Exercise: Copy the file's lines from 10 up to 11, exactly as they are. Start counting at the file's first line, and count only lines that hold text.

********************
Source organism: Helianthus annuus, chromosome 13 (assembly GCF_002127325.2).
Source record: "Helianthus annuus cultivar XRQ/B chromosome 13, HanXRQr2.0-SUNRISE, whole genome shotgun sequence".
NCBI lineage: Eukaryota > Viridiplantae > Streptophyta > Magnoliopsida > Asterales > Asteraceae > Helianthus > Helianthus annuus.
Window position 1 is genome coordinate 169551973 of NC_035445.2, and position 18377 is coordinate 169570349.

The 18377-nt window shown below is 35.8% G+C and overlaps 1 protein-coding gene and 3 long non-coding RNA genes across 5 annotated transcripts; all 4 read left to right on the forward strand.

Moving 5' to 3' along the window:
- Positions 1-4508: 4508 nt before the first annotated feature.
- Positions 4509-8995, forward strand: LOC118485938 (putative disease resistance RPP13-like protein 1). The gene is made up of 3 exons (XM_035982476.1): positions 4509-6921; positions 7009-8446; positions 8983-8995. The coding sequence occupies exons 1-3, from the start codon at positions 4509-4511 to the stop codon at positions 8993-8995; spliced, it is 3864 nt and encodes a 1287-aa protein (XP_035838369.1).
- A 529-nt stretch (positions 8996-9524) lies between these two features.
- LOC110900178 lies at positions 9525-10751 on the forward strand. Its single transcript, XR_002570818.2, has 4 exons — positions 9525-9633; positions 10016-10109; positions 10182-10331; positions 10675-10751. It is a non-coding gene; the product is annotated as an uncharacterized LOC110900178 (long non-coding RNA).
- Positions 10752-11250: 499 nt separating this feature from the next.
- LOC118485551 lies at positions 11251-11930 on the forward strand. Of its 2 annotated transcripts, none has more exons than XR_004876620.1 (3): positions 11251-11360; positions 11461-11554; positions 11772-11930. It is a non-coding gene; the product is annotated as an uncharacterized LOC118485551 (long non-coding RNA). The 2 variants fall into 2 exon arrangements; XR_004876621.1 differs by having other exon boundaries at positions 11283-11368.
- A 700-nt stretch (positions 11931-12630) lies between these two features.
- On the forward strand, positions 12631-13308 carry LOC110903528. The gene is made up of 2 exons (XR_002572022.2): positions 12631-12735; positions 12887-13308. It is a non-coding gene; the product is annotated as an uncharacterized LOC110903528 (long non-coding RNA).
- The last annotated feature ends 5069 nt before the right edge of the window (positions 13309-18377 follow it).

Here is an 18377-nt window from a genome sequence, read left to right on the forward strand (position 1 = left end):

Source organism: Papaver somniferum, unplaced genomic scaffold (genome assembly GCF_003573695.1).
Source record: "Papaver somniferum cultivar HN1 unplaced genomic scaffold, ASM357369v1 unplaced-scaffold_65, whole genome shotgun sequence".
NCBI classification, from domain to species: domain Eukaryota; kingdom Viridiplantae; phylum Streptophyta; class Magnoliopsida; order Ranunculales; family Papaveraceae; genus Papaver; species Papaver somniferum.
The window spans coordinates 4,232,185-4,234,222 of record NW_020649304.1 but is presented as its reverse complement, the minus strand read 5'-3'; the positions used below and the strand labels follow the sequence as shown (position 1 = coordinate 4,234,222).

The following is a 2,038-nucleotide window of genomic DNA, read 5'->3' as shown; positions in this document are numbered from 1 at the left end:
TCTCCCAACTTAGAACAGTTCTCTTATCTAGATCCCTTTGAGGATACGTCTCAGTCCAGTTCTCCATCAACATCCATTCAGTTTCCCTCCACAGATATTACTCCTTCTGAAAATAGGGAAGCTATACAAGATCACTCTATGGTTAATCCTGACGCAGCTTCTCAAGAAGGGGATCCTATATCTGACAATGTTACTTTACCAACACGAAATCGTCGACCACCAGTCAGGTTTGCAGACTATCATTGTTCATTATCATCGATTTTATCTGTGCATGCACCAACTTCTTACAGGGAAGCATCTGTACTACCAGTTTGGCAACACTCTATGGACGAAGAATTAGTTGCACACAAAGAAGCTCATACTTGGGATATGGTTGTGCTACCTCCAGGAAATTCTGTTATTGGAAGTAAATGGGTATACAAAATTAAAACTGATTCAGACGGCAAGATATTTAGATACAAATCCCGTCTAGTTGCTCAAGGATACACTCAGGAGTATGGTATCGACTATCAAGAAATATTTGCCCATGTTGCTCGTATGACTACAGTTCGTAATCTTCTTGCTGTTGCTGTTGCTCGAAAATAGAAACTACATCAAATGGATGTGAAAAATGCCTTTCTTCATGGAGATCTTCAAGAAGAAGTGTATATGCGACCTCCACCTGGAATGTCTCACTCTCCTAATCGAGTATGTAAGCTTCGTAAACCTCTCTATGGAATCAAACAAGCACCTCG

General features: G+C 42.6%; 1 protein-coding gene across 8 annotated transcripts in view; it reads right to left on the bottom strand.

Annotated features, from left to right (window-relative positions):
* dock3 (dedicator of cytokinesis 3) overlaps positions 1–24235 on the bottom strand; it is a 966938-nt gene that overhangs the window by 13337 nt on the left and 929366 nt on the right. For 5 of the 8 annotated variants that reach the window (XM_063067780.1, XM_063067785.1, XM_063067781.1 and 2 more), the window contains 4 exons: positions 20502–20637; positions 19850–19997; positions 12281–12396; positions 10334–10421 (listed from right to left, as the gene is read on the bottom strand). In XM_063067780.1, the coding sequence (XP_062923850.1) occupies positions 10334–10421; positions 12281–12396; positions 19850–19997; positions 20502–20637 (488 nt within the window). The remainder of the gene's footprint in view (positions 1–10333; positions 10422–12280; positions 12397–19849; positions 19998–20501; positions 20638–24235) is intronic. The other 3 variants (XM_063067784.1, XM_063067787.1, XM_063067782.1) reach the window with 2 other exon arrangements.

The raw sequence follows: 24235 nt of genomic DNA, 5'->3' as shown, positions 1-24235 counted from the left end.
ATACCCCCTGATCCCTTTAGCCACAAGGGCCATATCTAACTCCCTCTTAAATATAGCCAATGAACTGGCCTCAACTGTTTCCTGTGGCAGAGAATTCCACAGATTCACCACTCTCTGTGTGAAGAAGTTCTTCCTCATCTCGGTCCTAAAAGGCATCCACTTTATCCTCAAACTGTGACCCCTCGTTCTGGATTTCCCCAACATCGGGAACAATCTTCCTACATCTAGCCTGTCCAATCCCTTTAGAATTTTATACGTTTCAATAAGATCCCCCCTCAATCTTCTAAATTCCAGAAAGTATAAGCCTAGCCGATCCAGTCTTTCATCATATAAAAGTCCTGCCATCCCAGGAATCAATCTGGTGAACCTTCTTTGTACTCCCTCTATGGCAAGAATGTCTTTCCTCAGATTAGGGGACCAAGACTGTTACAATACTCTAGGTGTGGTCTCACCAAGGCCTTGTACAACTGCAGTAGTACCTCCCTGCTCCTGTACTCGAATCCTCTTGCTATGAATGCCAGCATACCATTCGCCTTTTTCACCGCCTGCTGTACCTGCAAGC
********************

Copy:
- LOC110900178 lies at positions 9525-10751 on the forward strand. Its single transcript, XR_002570818.2, has 4 exons — positions 9525-9633; positions 10016-10109; positions 10182-10331; positions 10675-10751. It is a non-coding gene; the product is annotated as an uncharacterized LOC110900178 (long non-coding RNA).
- Positions 10752-11250: 499 nt separating this feature from the next.